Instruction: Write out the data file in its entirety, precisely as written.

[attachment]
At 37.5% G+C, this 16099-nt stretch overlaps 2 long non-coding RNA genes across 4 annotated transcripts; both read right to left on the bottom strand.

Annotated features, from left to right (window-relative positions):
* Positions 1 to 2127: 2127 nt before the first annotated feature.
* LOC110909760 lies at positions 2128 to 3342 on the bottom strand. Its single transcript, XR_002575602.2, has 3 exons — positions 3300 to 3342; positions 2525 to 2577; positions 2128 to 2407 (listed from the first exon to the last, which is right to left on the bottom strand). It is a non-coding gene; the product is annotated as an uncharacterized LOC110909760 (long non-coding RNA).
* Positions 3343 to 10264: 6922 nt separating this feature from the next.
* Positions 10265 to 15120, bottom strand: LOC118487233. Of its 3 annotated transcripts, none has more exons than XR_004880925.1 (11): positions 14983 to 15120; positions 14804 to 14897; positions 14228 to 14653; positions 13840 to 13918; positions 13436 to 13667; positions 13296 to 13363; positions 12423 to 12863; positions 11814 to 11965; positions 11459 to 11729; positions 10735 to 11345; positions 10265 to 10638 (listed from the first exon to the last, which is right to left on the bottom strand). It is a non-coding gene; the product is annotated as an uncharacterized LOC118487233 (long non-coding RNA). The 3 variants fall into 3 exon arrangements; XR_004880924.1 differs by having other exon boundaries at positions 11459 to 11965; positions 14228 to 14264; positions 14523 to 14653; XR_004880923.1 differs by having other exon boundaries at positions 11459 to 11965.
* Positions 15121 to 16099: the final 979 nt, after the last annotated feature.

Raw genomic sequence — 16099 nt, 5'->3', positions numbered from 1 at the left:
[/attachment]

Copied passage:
At 37.5% G+C, this 16099-nt stretch overlaps 2 long non-coding RNA genes across 4 annotated transcripts; both read right to left on the bottom strand.

Annotated features, from left to right (window-relative positions):
* Positions 1 to 2127: 2127 nt before the first annotated feature.
* LOC110909760 lies at positions 2128 to 3342 on the bottom strand. Its single transcript, XR_002575602.2, has 3 exons — positions 3300 to 3342; positions 2525 to 2577; positions 2128 to 2407 (listed from the first exon to the last, which is right to left on the bottom strand). It is a non-coding gene; the product is annotated as an uncharacterized LOC110909760 (long non-coding RNA).
* Positions 3343 to 10264: 6922 nt separating this feature from the next.
* Positions 10265 to 15120, bottom strand: LOC118487233. Of its 3 annotated transcripts, none has more exons than XR_004880925.1 (11): positions 14983 to 15120; positions 14804 to 14897; positions 14228 to 14653; positions 13840 to 13918; positions 13436 to 13667; positions 13296 to 13363; positions 12423 to 12863; positions 11814 to 11965; positions 11459 to 11729; positions 10735 to 11345; positions 10265 to 10638 (listed from the first exon to the last, which is right to left on the bottom strand). It is a non-coding gene; the product is annotated as an uncharacterized LOC118487233 (long non-coding RNA). The 3 variants fall into 3 exon arrangements; XR_004880924.1 differs by having other exon boundaries at positions 11459 to 11965; positions 14228 to 14264; positions 14523 to 14653; XR_004880923.1 differs by having other exon boundaries at positions 11459 to 11965.
* Positions 15121 to 16099: the final 979 nt, after the last annotated feature.

Raw genomic sequence — 16099 nt, 5'->3', positions numbered from 1 at the left: